It was in that summer that I fell in love with Japan itself.

Year Two (2014)

I returned to Georgetown freshly awed by what I saw during my time at Princeton in Ishikawa. I spent the year in a less intensive third-level Japanese course, slowly nursing my way through what I had learned in those eight weeks again with an excellent language textbook called Tobira.

I also hung around the Department of East Asian Languages and Cultures each week for free coffee during the Japanese language tables. Slowly but surely, however, and for a wide variety of reasons, my friends decided to stop taking Japanese and began to pursue Korean or other languages instead.

In my second year of study, I began to take my Japanese outside the classroom.

Through a referral from a classmate in my first-level Japanese class, I did the first ever internship in my life at the Washington, D.C. bureau of a major television news network based in Tokyo. I didn’t really do much at the internship but for falling asleep during interviews, scroll through the Federal News Service Daybook for talking shops about U.S.-Japan strategy (oh, the Obama days!), and posing in front of the lectern in a State Department briefing room, but I was really excited to actually work in an office for the first time in my life.

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One of the many vanilla speaking events I went to during my summer at Washington, D.C. I think all the camera crews came just in case Ambassador Sasae (second from right on the panel) spoke something important.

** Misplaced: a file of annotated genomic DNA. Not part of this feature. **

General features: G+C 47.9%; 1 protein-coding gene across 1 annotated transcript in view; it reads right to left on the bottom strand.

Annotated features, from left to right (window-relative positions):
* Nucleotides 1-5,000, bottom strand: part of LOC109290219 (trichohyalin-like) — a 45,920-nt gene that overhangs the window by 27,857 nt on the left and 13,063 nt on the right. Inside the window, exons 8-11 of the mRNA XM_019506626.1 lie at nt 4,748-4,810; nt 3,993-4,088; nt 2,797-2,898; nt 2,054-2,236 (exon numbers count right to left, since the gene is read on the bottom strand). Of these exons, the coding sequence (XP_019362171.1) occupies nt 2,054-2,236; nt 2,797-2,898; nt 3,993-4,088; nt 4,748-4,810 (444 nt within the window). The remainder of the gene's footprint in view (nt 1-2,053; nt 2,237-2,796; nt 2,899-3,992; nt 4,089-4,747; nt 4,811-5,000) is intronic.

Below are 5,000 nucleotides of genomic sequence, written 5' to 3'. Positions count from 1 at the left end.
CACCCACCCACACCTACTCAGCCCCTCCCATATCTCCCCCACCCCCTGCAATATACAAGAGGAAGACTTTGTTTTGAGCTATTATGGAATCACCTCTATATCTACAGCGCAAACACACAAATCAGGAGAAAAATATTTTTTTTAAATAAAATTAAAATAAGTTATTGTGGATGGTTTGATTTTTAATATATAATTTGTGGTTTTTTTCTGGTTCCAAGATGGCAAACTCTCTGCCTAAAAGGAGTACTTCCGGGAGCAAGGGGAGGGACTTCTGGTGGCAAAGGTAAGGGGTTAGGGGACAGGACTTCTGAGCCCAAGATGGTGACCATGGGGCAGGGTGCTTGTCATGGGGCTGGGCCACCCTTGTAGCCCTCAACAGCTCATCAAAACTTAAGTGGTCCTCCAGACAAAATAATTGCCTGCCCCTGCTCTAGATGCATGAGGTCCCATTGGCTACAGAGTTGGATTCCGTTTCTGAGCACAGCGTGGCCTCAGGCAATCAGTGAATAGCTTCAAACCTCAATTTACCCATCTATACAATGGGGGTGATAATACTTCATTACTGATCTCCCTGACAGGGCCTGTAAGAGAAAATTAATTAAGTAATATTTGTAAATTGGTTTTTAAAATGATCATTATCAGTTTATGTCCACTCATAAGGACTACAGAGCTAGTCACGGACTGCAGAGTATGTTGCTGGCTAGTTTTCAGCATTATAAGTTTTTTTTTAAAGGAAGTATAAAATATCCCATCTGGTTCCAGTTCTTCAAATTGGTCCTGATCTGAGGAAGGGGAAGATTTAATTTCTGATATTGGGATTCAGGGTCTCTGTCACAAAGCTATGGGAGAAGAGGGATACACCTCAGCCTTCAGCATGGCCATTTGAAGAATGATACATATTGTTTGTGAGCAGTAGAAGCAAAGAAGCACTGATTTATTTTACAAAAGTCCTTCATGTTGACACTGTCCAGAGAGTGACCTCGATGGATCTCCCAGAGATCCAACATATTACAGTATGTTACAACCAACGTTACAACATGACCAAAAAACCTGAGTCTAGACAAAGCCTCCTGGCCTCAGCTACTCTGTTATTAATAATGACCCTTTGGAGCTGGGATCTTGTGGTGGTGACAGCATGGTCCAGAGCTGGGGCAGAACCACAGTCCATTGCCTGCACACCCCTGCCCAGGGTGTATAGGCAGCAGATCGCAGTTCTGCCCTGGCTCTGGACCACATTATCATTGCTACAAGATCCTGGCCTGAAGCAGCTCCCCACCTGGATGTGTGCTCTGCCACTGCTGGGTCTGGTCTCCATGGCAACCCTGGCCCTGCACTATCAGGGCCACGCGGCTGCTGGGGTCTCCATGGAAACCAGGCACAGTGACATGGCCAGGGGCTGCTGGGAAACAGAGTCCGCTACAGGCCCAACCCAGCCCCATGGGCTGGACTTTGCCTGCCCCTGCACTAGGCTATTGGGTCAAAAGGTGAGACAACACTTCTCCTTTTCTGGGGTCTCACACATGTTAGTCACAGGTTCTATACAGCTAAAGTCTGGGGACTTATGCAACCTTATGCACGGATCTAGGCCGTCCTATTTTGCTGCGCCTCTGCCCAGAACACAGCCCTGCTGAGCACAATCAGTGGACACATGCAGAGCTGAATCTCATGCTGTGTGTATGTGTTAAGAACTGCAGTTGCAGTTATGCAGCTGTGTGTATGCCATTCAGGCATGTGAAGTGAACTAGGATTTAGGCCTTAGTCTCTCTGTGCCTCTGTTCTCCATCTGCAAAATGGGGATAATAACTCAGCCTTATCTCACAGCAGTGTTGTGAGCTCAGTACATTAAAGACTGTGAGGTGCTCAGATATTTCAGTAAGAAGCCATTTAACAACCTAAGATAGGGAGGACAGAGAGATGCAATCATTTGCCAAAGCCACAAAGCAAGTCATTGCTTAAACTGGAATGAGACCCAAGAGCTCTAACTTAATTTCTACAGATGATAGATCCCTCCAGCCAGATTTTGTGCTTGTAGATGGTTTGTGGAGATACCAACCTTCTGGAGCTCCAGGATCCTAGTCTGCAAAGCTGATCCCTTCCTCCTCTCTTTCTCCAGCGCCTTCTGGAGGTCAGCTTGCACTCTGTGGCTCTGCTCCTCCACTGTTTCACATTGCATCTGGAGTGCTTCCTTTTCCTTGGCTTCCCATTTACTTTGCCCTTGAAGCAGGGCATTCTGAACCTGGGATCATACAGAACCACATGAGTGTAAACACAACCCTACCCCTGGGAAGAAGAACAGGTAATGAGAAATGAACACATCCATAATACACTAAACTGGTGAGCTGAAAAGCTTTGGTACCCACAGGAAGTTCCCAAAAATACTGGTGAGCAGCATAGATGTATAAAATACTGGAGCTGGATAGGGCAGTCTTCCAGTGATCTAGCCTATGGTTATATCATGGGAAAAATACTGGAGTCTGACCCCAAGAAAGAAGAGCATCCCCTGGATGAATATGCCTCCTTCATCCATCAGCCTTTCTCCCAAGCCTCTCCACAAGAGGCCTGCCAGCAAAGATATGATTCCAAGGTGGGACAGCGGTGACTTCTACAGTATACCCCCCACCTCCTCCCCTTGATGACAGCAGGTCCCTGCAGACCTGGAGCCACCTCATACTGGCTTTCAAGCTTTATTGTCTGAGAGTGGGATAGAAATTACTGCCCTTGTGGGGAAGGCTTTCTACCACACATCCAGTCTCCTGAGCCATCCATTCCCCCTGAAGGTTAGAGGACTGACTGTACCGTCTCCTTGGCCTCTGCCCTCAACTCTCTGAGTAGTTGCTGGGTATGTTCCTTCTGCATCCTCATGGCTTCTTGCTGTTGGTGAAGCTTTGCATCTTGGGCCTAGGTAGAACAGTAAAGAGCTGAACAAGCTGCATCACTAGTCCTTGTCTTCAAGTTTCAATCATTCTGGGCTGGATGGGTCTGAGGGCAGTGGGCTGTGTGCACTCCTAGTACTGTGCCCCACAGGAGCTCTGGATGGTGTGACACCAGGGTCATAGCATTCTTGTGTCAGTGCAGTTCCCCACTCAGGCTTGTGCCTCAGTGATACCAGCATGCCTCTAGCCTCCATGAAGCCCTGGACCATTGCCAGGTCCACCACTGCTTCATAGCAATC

Although I couldn’t speak a useful word of Japanese at the office (and so did another American producer who worked there at the time) I would secretly hoard old, discarded copies of Bungeishunjū magazine home from the office recycle bin. Who wouldn’t a free source of Japanese-language reading material about the dangers of factory-made convenience store food and other sensationalist celebrity scoops?

The summer following my sophomore year at Georgetown was a lot less fun. The smarter alumni in my Princeton in Ishikawa cohort returned to Kanazawa to do internships at the local newspaper or television station. In retrospect, as I scroll through the PII website which documents their escapades, I now wonder why I didn’t do the same. In any case, I had a brain fart about wanting to stay in Washington, D.C. for a summer to work in unpaid internships (during the day, and to support the said unpaid internships, work the thankless job of being a summer RA, during which I shepherded dozens of high school kids at a college dorm for Georgetown summer school).